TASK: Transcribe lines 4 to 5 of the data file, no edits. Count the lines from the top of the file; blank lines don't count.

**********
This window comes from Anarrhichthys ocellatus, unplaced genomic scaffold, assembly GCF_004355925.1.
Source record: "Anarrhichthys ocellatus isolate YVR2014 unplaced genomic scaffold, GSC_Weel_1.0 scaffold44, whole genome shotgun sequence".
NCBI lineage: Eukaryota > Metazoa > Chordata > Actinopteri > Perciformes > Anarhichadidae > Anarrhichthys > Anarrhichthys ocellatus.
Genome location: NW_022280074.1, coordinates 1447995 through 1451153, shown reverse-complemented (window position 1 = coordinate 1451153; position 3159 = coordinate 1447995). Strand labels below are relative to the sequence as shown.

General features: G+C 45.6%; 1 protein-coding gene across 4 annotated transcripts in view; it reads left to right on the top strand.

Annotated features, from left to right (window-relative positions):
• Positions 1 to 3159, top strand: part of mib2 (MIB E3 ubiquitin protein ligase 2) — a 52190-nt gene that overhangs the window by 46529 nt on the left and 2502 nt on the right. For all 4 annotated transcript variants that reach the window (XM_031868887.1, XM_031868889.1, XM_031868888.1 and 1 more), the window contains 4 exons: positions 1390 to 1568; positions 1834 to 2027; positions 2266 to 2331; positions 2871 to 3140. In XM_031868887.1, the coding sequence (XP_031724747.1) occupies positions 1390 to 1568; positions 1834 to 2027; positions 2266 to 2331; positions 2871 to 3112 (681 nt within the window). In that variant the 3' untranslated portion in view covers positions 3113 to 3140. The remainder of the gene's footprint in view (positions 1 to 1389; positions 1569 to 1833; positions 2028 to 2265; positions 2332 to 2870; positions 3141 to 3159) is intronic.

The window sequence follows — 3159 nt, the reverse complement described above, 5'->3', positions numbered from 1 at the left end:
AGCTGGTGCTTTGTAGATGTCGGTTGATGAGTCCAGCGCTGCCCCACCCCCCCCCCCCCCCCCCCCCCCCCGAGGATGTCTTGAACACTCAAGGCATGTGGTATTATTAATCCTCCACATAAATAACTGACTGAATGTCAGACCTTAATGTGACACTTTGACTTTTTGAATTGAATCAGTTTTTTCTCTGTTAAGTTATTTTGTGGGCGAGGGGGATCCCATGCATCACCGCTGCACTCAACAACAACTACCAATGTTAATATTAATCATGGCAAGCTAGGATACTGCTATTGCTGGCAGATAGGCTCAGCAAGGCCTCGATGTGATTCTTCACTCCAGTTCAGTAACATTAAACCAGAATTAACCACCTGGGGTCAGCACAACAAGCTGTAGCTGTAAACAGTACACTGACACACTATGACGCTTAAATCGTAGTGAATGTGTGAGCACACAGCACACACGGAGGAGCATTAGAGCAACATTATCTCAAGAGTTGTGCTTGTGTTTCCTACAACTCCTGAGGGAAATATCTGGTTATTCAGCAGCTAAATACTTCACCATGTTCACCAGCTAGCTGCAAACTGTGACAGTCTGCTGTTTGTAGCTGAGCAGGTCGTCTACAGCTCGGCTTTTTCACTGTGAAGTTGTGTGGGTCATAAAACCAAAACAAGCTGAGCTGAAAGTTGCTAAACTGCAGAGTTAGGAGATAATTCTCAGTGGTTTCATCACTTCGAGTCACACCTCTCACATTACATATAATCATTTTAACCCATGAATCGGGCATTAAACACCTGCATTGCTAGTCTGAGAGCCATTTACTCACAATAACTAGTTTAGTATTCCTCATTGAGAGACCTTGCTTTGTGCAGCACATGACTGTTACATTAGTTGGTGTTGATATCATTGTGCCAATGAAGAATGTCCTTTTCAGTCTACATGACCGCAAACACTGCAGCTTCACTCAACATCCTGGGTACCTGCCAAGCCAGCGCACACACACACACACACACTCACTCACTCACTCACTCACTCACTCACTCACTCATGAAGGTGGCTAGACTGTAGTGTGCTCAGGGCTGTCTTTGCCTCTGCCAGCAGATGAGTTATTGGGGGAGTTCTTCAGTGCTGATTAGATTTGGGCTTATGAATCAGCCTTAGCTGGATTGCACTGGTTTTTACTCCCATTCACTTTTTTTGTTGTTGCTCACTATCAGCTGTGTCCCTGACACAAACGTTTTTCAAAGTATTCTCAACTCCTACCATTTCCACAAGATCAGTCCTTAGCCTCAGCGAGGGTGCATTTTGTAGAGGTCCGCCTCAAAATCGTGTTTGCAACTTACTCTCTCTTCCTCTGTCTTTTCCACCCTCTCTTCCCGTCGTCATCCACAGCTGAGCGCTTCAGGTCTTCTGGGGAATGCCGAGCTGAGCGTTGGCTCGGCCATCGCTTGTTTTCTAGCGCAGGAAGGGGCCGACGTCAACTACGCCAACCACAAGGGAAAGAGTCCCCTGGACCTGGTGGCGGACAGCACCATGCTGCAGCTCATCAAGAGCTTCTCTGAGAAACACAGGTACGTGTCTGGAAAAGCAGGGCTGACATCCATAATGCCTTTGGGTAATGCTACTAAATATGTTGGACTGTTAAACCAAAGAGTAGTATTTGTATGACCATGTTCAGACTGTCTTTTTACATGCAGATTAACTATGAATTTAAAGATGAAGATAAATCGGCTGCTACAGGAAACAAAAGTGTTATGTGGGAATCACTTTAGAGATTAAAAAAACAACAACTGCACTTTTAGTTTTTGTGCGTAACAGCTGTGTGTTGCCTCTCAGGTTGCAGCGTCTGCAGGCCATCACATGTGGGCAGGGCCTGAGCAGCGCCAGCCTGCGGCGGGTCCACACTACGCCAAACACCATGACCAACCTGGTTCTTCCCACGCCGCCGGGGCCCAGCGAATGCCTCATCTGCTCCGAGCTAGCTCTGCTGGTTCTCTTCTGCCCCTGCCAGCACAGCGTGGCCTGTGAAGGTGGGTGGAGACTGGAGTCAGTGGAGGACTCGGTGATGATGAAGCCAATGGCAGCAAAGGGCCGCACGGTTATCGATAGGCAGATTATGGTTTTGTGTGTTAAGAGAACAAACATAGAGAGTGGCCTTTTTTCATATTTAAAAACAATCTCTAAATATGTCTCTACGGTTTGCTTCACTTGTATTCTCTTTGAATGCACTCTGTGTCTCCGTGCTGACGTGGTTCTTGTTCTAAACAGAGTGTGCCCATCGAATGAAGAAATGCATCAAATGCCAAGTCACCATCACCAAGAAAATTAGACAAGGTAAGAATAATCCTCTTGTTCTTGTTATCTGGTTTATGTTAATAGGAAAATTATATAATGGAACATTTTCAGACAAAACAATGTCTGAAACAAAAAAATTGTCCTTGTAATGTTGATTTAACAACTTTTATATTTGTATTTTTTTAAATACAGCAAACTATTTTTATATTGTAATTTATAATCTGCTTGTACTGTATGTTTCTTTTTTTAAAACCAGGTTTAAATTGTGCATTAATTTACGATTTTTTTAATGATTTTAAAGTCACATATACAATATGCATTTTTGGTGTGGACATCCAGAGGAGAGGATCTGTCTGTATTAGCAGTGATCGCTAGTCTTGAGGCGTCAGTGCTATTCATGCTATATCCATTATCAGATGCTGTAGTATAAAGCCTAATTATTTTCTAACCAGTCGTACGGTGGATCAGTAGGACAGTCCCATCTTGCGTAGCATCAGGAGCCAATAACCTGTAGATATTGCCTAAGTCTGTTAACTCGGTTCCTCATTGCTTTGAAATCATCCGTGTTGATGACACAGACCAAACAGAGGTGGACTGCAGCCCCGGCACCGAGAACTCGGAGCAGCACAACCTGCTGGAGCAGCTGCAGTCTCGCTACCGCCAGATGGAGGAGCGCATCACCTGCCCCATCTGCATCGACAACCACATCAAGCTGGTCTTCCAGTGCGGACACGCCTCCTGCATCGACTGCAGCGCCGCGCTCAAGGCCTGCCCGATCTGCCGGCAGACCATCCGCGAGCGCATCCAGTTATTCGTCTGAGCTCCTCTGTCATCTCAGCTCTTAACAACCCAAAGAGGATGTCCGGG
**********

Genome location: NW_022280074.1, coordinates 1447995 through 1451153, shown reverse-complemented (window position 1 = coordinate 1451153; position 3159 = coordinate 1447995). Strand labels below are relative to the sequence as shown.

General features: G+C 45.6%; 1 protein-coding gene across 4 annotated transcripts in view; it reads left to right on the top strand.